Then me, he picks up 400 pounds with half the weight on his back because he’s got double the moment arm of his muscles. So muscle hypertrophy plays a, a, a huge role in this. So, you know, I can, I can go on and on with the, the nuances of why the answer is, it depends. And some people are confused over flexion. Well, flexion is a motion. It’s a kinematic, but flexion is a torque. It’s a kinetic, what kind of flex are you talking about? So, you know, the, the golfers lift and the short stop squat, those are kinetic flexion lifts, but not kinematic. So there’s a lot of nuances that we have to get through here.

Sanjiv Lakhia DO (01:07:15):

I, I appreciate that. Definitely wanted to give you space to comment on that.

Pro. Stuart McGill (01:07:18):


Sanjiv Lakhia DO (01:07:20):

Well, it’s been terrific. This has been extremely informative and really love your passion and how you’ve dedicate your whole life towards really understanding what’s happening. Like for myself, I’ve learned, I need to do a better straight leg race. <Laugh> like, I certainly don’t have the level of detail that you described there when evaluating patients. And I know John is doing some of your training as well as we look to up level our game when we take care of patients. Before I let you go, though, I always like to have my guests share a little bit about their daily routine, so to speak. I’m, I’m a bit of a health and wellness nut. So I always like to add things in and would love to hear just kind of how you keep yourself healthy, both mentally, physically, and, and enjoy your life.

Pro. Stuart McGill (01:08:10):

Yeah. well, I appreciate that question, son GE for a lot of reasons, I left the university five years ago, primarily when I signed on to be a professor almost the better part of 40 years ago now, do you know, computers weren’t even invented? We didn’t even have a computer in the lab. 40 years ago, everything was done on strip chart recorders and analog devices, et cetera. And then computers took over and then towards the end, students would say, oh, can’t I meet you on a virtual meeting on the computer for office hours? Do I actually have to, you know, get my body down to your office? And you know, how I teach, I teach with my hands and getting them to feel it, and you know, let’s go to a patient and I’m, we’re, we’re gonna workshop this. And I, I couldn’t stand it. And my health was in decline sitting at a computer. So I said, I’m, I’m done now. And I retired and now I moved three hours north of the, the unit so I can get a decent winter. And I’m healthier now than I’ve been since I was in my twenties. And I live what I call the biblical week. So here it is, there’s seven days in a week. And by the way, this is the foundation of the teachings of every single major religion. And that’s why I call it biblical week.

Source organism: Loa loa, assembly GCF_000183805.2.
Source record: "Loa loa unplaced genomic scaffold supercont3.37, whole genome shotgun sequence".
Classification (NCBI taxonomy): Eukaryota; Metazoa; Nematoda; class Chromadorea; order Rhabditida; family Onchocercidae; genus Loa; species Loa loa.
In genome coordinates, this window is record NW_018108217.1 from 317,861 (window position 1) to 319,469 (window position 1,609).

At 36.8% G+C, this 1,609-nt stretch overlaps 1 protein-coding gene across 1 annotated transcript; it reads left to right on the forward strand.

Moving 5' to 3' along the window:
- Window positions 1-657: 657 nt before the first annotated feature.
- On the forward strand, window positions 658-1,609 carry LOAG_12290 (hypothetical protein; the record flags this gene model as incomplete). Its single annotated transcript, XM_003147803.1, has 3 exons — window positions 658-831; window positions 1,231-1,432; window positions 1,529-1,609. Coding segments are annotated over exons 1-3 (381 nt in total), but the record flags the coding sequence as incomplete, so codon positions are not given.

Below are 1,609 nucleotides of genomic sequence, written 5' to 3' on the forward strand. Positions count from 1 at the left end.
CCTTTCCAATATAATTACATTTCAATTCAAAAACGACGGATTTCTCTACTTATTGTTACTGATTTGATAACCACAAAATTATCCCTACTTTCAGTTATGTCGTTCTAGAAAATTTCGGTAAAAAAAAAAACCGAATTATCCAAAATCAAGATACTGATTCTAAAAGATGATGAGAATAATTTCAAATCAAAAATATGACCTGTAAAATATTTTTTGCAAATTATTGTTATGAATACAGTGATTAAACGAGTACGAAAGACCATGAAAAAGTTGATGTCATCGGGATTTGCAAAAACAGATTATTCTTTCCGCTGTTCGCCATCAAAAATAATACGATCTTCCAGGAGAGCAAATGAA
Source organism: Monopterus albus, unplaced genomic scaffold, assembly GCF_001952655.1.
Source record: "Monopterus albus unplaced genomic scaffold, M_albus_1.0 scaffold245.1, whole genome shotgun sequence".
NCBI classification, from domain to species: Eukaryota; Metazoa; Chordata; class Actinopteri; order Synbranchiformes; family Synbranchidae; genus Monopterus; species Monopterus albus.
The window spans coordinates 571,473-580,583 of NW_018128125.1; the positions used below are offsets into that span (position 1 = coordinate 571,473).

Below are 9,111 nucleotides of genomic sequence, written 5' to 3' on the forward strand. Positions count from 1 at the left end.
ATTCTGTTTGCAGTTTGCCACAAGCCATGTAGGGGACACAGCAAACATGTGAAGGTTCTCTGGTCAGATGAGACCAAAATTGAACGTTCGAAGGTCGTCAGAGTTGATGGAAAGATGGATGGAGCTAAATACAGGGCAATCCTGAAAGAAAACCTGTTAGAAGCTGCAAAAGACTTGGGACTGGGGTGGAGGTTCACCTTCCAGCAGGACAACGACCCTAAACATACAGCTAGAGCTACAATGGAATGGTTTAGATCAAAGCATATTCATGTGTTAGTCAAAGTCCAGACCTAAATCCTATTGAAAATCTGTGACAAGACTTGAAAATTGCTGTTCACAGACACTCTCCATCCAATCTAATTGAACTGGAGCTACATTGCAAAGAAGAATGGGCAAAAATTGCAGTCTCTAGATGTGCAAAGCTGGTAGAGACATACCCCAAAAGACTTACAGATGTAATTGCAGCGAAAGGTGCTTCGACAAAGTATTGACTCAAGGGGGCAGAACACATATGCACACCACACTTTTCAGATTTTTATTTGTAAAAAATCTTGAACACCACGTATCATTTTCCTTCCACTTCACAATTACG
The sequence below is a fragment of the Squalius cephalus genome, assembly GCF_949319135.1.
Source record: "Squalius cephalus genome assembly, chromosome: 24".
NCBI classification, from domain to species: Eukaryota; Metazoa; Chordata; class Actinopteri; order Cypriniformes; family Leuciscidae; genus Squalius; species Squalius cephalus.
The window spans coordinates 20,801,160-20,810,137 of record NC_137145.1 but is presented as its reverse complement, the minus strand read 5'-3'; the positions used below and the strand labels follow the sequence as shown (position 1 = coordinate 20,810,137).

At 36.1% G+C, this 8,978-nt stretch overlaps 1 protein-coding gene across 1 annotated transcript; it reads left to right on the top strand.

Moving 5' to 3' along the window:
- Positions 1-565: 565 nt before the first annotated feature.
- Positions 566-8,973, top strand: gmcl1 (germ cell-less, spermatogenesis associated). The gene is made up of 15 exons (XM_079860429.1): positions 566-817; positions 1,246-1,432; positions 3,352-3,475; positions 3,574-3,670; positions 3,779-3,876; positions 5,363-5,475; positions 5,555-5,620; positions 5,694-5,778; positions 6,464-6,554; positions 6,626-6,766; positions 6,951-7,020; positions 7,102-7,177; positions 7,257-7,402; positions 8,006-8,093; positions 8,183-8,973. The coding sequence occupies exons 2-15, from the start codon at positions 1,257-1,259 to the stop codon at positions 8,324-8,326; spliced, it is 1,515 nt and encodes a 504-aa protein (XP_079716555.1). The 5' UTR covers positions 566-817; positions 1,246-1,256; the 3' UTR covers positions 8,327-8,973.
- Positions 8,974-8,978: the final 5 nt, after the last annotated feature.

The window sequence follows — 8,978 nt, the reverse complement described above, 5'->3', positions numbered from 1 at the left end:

Pro. Stuart McGill (01:09:40):

I do physical labor. I heat with wood. I chop my own fire wood. So there, the shovel, snow, all of these things are built into my daily routine. But two days a week, I do dedicated strength and power training. Two days a week, I’ve had a lot of a injuries I’ve broken my neck. I’ve fractured ribs really had some substantial and it broken my hip. In any case I have to do some mobility when I was 30. I didn’t need any mobility. God gave it to me, but now I need strategic mobility. So two days a week, I’m very strategic. I work on things that are a little bit stuck. My ribcage, my neck my hips, et cetera, two days a week, I work on cardiovascular, my, my ticker. So I’ll have a, so if I chop firewood, I just accomplished all three, for sure.

Pro. Stuart McGill (01:10:33):

If I get a free day, I but if I don’t, I will either I’ll go for a swim or a bike ride or a ski. I’ll be in the clinic here and I’ll do some mobility work or some strength work if I haven’t had that in, but the magic of it all, and the way to stay pain free is one day a week is rest. Don’t do anything. Hmm. That’s the day that your body at the apps. So all the stimulation that you’ve done all week long now, let it adapt. And the other thing too is say, I am doing a heavy day on the chainsaw. I don’t two days a row and I, it then it’s training or I I’m a passionate Snower. I don’t, I never do two days in a row. And so I, I, I feel fabulous anyway. That’s the other thing is it’s funny. People talk about wait and die. So I have a weight and I weigh myself once a week and my target is 180 pounds. If I’m under 180, I can drink all the beer I want, I can eat chocolate. I can do whatever. I like if I’m 180 1, I don’t do any of that. And so what’s my diet never cross 180.

Sanjiv Lakhia DO (01:11:51):

That’s great. Thank you for there’s a

Pro. Stuart McGill (01:11:53):

Little daily wisdoms

Sanjiv Lakhia DO (01:11:55):